Chris Knipp Writing: Movies, Politics, Art


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PostPosted: Wed Feb 03, 2010 5:32 pm 
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KATIE JARVIS IN FISH TANK

Hardscrabble liberation of a teenage girl

(Published on Cinescene.)

Fish Tank's bare-bones portrait of an obstreperous girl seduced by her mother's boyfriend blows away the similarly themed An Education with its simple authentic feel and beautiful images. Katie Jarvis as Mia certainly equals Carry Mulligan's performance as Jenny in An Education -- and then some, because this movie has an authenticity Lone Scherfig's theatrical period piece never achieves. Andrea Arnold's second film is a triumph of realistic film-making in the English tradition of Loach, Leigh, Shane Meadows and all the others. It never pushes an agenda and never hits a wrong note. Its simple, seamless technique makes all its basic elements come forth clearly and distinctly.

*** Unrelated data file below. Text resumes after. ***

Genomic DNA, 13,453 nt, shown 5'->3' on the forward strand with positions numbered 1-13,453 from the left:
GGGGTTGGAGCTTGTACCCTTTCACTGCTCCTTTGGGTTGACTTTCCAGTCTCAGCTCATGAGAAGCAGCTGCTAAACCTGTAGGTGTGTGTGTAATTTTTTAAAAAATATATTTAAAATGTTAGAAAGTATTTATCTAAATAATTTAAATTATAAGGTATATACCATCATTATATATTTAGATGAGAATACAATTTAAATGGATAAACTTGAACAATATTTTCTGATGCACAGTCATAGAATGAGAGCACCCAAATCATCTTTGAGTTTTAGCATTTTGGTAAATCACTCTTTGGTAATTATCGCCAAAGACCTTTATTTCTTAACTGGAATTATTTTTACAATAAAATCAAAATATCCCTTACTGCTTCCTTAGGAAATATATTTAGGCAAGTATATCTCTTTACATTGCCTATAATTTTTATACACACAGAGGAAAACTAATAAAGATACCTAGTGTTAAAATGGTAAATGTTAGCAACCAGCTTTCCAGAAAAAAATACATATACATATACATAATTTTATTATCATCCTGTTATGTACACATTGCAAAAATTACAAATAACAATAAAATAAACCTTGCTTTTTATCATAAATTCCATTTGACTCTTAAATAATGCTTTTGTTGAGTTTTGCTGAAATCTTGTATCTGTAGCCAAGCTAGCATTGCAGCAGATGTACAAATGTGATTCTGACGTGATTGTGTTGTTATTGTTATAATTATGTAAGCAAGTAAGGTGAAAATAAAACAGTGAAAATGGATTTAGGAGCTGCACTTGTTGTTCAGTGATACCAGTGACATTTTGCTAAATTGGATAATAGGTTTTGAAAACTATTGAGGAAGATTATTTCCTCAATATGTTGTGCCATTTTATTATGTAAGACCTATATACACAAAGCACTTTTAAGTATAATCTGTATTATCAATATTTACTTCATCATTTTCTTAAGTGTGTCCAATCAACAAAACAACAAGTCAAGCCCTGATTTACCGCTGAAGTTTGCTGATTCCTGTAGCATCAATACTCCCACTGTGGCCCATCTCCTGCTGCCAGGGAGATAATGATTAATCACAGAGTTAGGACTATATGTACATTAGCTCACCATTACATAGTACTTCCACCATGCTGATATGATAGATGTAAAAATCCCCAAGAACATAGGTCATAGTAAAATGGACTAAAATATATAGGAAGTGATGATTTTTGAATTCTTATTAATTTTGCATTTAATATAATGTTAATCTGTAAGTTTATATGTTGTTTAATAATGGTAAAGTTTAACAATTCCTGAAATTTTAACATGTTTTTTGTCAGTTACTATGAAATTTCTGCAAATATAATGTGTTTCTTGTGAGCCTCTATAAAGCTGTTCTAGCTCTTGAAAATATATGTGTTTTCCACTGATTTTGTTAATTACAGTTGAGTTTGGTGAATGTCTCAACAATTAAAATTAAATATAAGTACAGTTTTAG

Mia (Jarvis, outstanding in her first film role) is a combative, scrawny, but not un-pretty 15-year-old who lives with her party-hardy bleach-blond single mum Joanne (Kierston Wareing) and astonishingly foul-mouthed little sister Tyler (Rebecca Griffiths) on a noisy Essex council estate. She's neglected and ostracized, but seeks company. Joanne brings home a handsome, chiseled Irishman called Conner (Michael Fassbinder) and from the minute he comes downstairs, shirtless, to make tea, it's obvious Mia is interested. He's also polite and nice with her. But unlike the slimebag played by Peter Sarsgaard in Lone Scherfig's slick An Education, he doesn't seem a charmer, only a decent fellow who answers Mia's feistiness with kindness.